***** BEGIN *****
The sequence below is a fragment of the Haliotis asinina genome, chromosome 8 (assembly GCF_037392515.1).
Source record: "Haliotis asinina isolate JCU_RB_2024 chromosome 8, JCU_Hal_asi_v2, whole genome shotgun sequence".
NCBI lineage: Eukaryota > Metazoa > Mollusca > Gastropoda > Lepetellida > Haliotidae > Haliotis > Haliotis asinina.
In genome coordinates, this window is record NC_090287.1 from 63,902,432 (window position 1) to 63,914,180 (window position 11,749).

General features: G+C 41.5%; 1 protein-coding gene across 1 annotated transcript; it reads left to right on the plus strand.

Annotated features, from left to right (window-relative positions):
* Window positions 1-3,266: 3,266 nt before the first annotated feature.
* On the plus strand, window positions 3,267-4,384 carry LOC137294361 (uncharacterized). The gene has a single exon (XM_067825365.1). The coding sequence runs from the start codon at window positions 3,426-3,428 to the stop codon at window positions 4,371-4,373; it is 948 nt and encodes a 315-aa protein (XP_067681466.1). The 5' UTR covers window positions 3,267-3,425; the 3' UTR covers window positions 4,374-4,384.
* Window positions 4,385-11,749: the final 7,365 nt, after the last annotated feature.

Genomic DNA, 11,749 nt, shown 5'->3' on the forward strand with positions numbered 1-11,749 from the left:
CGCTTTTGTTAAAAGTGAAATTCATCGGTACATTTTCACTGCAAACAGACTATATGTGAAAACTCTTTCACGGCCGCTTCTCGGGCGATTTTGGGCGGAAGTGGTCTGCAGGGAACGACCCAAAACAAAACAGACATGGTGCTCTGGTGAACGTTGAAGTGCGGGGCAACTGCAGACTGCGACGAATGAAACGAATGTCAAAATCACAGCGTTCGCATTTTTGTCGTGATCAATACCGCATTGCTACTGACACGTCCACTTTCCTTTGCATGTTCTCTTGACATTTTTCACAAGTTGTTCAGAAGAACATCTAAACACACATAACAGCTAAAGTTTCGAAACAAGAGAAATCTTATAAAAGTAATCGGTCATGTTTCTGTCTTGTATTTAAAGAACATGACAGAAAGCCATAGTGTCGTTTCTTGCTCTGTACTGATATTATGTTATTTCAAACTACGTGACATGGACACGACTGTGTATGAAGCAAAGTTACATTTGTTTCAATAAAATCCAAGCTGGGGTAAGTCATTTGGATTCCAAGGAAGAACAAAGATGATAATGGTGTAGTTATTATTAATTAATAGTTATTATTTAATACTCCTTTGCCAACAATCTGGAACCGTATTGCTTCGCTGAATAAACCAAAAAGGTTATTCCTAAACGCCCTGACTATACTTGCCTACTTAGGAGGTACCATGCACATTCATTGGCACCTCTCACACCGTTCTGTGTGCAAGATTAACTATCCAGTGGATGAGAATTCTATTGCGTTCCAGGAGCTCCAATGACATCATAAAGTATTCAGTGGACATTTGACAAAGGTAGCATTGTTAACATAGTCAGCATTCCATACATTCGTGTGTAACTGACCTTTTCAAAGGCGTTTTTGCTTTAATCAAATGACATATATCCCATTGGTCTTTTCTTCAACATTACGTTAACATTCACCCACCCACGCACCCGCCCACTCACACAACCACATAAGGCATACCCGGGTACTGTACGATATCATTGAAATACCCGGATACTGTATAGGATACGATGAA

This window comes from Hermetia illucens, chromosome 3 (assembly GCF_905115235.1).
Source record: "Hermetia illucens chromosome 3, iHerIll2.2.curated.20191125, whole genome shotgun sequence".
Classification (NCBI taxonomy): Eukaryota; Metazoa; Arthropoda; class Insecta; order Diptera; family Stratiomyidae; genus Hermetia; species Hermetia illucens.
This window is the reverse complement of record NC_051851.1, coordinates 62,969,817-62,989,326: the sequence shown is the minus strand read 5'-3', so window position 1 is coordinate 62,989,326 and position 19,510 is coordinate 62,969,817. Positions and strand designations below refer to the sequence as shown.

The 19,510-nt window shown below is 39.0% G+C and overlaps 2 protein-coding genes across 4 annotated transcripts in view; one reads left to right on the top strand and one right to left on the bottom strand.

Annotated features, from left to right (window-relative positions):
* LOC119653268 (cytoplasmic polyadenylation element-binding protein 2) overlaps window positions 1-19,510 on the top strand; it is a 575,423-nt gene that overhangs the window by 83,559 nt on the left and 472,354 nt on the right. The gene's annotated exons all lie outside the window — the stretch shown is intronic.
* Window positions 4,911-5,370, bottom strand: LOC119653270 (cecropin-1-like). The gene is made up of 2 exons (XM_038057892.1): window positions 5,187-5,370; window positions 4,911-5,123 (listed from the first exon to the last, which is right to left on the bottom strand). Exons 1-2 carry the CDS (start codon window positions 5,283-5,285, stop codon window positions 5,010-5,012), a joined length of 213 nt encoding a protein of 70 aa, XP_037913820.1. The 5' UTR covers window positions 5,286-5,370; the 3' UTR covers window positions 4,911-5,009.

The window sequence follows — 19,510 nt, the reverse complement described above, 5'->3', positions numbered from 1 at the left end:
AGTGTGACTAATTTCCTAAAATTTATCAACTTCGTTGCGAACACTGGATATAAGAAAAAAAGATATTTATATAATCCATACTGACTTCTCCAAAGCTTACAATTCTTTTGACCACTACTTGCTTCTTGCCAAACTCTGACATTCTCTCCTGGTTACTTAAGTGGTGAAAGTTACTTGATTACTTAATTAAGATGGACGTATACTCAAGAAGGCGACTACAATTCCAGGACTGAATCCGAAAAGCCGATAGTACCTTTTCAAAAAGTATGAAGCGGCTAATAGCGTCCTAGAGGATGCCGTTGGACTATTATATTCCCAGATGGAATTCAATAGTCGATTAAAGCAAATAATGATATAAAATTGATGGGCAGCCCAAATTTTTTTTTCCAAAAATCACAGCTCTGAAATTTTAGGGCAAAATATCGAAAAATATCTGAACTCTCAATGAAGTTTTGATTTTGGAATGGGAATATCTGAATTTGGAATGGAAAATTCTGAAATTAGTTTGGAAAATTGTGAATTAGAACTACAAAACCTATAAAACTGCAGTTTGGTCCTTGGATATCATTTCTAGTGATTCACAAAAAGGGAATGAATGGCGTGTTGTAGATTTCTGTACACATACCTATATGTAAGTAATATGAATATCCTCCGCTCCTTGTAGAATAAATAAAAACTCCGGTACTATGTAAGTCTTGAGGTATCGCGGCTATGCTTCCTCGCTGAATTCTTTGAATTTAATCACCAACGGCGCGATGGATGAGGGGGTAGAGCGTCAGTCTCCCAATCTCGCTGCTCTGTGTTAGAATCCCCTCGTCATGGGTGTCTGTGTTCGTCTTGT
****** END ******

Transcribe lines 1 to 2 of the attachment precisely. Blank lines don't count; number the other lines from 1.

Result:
The sequence below is a fragment of the Haliotis asinina genome, chromosome 8 (assembly GCF_037392515.1).
Source record: "Haliotis asinina isolate JCU_RB_2024 chromosome 8, JCU_Hal_asi_v2, whole genome shotgun sequence".